reggae village front
Reggae isn’t as dominant as it used to be. In the 90s it was the music genre of choice for countless backpacker bars and restaurants all over India and South East Asia. Bob Marley tapes and CDs were played over and over.

Tastes changed in the early 2000s. Countries like Thailand embraced mid and high end tourism and the wheelie suitcase replaced the backpack for many travelers both long and short term.

And of course with the money coming in from non-budget tourists the need arose to supposedly crack down on reggae cigarettes.

One place you will still hear the occasional bit of reggae music is Reggae Village in Haad Salad. The Welcome sign on the outside of the building has the rasta colours. Inside the bar is not an alter to all things reggae but there are a few Rastafarian touches. The staff are friendly and laid-back but they don’t sport huge dread bundles.

If you were really into reggae and Jamaican culture you might be disappointed by Reggae Village.

Otherwise you might enjoy the place. There is a good selection of food and drink on offer at reasonable prices for a tourist spot in Koh Phangan. They play a good selection of music.

Moreover, there is a pool and table football to enjoy. The entertainment doesn’t stop there. They also show films every day for those who just want to lounge around.

In the evening the atmosphere becomes a bit livelier: they play some good music or show live sports. On occasion it is possible to catch some live music at Reggae Village. There is often a happy hour early on in the evening to get people in the mood.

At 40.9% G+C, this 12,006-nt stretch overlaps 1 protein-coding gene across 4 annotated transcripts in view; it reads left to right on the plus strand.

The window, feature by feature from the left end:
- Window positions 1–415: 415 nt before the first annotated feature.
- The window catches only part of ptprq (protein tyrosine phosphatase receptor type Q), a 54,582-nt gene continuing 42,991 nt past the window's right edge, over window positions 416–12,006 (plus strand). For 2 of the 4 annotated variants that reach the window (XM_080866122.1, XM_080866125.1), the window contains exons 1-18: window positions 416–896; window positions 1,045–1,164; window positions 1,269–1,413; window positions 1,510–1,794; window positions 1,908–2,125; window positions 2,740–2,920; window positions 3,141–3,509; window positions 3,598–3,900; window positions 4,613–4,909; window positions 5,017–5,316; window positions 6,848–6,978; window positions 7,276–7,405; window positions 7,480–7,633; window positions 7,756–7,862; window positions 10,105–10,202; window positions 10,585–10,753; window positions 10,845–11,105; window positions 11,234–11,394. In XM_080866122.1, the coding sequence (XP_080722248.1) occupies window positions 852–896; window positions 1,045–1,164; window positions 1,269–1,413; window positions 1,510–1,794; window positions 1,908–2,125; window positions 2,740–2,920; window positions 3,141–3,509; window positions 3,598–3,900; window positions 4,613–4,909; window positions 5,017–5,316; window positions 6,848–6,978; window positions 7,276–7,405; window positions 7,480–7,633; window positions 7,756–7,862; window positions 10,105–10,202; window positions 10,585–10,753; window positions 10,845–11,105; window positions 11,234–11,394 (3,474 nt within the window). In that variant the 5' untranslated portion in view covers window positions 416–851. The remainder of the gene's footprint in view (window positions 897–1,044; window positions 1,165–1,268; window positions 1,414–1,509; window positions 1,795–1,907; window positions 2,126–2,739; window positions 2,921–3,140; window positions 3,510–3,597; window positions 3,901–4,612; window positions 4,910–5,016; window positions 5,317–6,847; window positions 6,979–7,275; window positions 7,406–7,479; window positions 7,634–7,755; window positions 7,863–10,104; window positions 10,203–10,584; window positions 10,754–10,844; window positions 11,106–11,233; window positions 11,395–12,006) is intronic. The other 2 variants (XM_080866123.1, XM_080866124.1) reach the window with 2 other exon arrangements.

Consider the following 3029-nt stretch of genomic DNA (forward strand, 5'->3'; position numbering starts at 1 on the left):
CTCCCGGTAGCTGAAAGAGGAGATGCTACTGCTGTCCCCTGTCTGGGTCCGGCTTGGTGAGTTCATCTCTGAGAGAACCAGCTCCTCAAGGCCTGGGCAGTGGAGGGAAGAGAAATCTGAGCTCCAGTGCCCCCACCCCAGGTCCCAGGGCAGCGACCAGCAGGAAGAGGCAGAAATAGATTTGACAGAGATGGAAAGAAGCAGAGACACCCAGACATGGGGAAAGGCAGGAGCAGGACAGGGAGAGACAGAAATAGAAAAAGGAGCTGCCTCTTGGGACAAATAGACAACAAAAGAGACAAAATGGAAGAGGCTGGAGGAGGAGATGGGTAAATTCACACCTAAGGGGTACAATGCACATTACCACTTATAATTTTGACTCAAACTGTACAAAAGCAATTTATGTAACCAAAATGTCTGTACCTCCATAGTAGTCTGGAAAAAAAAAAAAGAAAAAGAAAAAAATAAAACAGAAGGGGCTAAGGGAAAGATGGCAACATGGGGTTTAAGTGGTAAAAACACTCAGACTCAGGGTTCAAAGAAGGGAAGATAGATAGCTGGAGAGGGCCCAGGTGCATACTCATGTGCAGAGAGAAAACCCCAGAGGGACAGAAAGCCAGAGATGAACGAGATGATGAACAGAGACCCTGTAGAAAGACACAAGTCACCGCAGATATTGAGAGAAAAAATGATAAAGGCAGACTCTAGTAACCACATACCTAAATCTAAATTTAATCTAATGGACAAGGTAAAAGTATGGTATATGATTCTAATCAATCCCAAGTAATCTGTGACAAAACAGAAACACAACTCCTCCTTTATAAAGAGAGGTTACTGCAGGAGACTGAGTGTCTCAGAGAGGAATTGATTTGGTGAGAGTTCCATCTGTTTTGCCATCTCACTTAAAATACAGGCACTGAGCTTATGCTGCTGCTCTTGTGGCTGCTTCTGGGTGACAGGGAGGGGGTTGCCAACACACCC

The owner hails from the small UK island of Jersey. He makes sure the Western food remains authentic and enticing. He has recently added to his reggae empire with the neighboring Jay Jay Pizza Restaurant next door.

Indeed Reggae Village has become something of a village of services and facilities on offer. They have a tour counter to buy tickets. They also organize taxis as well as bike and jeep hire. Unlike most places they will not only take you to the Full Moon Party but also ferry you back.
That is not all. There is an English scuba instructor to teach scuba or take people out on fun dives. There are also a few rooms available for rent. You can book online at Hostelbookers. I suppose it could be classified as a ‘hostel’ but the rooms are no cheaper than the budget bungalow operations. I really hope the banality of hostel culture never takes hold in Thailand, and especially in Koh Phangan.
Perhaps the oddest and least ‘reggae’ activity on offer is the rifle range out back. They have a basic wooden range and an air rifle for rent.
rifle range
Reggae Village is located on the road leading down to the beach. You can’t miss it, and if you do, ask anyone – they will point you in the right direction.

The reggae golden age might have passed for Koh Phangan, but it lives on in a slightly new format at Haad Salad’s Reggae Village.